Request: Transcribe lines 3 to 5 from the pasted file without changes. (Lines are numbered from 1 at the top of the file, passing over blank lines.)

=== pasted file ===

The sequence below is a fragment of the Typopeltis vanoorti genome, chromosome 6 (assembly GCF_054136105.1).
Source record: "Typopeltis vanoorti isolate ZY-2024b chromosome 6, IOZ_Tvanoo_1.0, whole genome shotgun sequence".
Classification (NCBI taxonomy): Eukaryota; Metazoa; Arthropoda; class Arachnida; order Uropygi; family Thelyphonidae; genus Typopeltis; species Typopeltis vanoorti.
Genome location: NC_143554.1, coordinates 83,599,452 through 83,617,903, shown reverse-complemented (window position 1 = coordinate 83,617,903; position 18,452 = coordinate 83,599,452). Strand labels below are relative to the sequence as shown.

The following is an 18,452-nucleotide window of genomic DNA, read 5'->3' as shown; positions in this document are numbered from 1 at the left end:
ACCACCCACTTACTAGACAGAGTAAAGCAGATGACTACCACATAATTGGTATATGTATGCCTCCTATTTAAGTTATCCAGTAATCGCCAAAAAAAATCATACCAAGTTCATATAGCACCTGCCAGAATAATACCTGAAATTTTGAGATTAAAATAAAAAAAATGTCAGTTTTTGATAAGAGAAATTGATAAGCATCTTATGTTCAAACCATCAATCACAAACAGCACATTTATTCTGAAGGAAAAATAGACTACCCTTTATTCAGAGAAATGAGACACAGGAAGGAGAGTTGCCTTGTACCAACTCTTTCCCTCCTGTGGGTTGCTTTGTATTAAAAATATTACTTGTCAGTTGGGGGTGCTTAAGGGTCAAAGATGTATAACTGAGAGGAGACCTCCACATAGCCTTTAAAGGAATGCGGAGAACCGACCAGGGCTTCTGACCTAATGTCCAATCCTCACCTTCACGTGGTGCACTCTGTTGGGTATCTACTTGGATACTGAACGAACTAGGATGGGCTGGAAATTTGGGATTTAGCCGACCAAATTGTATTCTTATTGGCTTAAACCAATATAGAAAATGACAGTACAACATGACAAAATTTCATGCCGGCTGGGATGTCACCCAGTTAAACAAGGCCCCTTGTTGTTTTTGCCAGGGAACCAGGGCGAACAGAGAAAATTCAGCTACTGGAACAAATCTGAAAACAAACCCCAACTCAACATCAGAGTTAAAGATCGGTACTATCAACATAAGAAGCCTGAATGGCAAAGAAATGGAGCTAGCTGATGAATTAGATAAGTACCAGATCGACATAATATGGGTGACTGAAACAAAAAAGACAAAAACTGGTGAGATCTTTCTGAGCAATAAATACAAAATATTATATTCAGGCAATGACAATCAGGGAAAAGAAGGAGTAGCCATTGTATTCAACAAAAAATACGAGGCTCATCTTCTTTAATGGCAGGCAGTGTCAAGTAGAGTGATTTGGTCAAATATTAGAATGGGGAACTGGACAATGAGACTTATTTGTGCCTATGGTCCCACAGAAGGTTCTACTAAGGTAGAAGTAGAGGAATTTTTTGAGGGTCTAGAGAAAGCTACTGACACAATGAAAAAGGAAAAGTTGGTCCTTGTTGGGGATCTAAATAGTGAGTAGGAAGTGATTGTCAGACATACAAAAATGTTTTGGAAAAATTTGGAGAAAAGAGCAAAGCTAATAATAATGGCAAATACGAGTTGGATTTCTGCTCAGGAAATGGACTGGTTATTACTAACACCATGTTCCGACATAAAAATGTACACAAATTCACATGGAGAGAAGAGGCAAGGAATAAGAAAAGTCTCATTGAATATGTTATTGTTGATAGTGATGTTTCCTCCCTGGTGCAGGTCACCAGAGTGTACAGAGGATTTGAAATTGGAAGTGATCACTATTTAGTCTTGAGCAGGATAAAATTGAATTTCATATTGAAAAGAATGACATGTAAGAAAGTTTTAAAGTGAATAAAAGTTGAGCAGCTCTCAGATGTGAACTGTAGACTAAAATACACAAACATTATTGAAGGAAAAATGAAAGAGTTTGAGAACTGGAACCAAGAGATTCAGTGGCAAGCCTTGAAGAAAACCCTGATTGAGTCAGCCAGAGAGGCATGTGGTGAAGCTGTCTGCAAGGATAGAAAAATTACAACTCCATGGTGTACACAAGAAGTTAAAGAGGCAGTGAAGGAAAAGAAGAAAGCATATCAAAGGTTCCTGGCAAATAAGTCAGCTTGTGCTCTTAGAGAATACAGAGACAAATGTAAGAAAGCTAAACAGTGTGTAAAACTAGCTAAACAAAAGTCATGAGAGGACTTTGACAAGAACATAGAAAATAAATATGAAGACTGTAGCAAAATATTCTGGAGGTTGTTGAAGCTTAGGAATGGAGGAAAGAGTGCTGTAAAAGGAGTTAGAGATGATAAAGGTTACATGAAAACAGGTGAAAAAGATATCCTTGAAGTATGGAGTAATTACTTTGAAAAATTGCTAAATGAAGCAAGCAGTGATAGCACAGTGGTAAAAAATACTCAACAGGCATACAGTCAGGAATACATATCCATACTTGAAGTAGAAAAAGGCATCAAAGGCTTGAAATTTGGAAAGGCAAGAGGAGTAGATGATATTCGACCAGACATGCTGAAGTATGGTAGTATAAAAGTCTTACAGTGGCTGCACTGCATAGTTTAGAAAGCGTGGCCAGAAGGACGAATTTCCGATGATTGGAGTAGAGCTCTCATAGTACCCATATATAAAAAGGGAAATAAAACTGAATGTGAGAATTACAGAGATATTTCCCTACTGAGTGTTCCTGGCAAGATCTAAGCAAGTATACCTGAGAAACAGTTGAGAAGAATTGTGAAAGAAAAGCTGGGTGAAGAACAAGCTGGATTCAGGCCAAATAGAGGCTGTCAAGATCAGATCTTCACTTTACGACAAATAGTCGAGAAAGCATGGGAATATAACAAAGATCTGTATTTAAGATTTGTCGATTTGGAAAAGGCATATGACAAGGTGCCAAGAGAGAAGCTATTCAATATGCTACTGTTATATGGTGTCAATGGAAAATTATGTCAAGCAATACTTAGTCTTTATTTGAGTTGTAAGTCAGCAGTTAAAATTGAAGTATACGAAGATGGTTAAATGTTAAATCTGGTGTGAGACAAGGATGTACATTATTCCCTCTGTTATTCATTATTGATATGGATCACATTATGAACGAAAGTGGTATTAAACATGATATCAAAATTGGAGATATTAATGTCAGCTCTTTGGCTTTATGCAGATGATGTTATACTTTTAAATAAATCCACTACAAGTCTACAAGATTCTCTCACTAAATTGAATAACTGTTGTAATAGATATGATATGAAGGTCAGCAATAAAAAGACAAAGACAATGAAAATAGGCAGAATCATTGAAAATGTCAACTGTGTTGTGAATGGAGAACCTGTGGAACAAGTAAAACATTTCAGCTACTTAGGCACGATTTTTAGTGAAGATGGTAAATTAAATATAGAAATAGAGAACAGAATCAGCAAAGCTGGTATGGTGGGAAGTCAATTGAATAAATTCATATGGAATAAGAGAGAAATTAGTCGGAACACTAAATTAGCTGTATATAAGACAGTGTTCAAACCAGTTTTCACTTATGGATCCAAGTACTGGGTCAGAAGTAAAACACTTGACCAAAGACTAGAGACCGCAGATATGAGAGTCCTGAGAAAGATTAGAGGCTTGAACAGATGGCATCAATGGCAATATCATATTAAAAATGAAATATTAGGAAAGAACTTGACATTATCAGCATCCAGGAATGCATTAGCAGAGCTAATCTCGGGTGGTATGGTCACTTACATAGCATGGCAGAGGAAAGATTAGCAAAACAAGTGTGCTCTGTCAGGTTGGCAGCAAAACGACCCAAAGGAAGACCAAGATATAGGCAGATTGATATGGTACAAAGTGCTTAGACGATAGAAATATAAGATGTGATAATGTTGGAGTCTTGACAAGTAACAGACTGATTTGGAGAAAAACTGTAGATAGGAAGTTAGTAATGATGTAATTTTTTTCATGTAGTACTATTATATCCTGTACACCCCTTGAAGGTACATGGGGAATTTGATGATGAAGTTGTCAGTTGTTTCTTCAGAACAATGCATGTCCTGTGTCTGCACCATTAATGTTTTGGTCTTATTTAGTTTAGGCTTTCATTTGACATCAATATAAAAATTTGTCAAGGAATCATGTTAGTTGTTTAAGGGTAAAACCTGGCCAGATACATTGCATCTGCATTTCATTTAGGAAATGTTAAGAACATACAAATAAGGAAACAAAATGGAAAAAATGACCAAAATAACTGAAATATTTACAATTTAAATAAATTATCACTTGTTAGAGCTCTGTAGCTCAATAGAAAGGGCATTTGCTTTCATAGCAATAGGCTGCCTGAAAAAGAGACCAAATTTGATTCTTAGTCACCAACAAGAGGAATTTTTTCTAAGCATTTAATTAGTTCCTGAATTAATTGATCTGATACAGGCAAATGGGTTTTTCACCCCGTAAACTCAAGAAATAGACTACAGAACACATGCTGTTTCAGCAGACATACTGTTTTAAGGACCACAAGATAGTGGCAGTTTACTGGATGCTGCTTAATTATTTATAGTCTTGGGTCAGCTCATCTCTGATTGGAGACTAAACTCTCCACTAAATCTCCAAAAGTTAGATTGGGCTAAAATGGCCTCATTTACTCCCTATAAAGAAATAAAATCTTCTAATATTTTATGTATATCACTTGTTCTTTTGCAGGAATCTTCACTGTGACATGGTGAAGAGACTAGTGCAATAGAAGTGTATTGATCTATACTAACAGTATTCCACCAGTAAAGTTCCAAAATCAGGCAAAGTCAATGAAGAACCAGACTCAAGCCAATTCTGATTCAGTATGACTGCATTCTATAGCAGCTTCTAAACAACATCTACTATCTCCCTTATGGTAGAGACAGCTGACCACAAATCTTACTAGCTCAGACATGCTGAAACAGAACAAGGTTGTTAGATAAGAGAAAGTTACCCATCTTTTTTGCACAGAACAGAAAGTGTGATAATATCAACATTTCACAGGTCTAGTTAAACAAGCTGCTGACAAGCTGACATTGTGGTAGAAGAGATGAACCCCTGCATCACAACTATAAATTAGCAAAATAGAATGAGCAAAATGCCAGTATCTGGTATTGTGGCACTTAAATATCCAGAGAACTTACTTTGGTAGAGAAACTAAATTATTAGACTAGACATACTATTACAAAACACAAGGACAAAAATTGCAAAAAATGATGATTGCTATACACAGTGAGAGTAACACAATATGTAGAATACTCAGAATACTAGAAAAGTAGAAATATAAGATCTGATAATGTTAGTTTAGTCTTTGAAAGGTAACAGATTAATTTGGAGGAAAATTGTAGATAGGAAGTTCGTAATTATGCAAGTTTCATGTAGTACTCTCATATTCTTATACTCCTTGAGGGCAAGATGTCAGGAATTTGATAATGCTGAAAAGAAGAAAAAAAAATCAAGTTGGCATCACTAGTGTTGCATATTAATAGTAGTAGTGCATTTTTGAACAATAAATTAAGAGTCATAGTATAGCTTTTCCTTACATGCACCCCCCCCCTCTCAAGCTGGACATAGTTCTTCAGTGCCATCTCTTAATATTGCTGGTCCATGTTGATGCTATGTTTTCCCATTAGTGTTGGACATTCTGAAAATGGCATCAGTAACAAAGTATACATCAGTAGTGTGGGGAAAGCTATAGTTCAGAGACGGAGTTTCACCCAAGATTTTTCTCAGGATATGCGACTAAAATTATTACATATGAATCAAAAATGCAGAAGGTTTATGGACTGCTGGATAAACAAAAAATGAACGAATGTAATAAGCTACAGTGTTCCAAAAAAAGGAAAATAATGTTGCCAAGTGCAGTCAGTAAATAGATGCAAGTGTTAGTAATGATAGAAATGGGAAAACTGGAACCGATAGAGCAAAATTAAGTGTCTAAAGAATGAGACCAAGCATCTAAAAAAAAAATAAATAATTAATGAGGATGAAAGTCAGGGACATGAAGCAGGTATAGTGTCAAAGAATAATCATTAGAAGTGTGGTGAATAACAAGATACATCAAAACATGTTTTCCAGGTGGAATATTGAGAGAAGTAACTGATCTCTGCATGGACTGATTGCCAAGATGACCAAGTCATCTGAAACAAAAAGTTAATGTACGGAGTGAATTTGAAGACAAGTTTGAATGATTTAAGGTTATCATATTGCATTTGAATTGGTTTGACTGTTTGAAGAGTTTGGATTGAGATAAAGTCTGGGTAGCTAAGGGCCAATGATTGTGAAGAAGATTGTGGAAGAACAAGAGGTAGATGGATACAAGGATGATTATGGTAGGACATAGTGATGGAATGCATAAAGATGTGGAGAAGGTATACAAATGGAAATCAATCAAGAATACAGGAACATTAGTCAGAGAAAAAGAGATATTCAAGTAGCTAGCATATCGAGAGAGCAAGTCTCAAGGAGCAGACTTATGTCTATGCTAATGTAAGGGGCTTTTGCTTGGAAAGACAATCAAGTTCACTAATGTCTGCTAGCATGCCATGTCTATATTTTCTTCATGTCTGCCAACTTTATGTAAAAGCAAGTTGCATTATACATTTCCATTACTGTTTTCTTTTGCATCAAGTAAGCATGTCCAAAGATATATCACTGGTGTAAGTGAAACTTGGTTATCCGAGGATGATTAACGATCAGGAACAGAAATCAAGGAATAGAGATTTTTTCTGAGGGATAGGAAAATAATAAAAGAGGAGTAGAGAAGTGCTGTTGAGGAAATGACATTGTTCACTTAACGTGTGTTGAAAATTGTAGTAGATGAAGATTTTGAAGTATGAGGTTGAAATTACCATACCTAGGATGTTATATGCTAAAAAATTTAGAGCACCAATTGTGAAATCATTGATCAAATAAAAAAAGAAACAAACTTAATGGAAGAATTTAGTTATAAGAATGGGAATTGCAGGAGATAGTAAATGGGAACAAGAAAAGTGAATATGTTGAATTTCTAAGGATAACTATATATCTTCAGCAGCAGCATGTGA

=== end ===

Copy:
Classification (NCBI taxonomy): Eukaryota; Metazoa; Arthropoda; class Arachnida; order Uropygi; family Thelyphonidae; genus Typopeltis; species Typopeltis vanoorti.
Genome location: NC_143554.1, coordinates 83,599,452 through 83,617,903, shown reverse-complemented (window position 1 = coordinate 83,617,903; position 18,452 = coordinate 83,599,452). Strand labels below are relative to the sequence as shown.

The following is an 18,452-nucleotide window of genomic DNA, read 5'->3' as shown; positions in this document are numbered from 1 at the left end: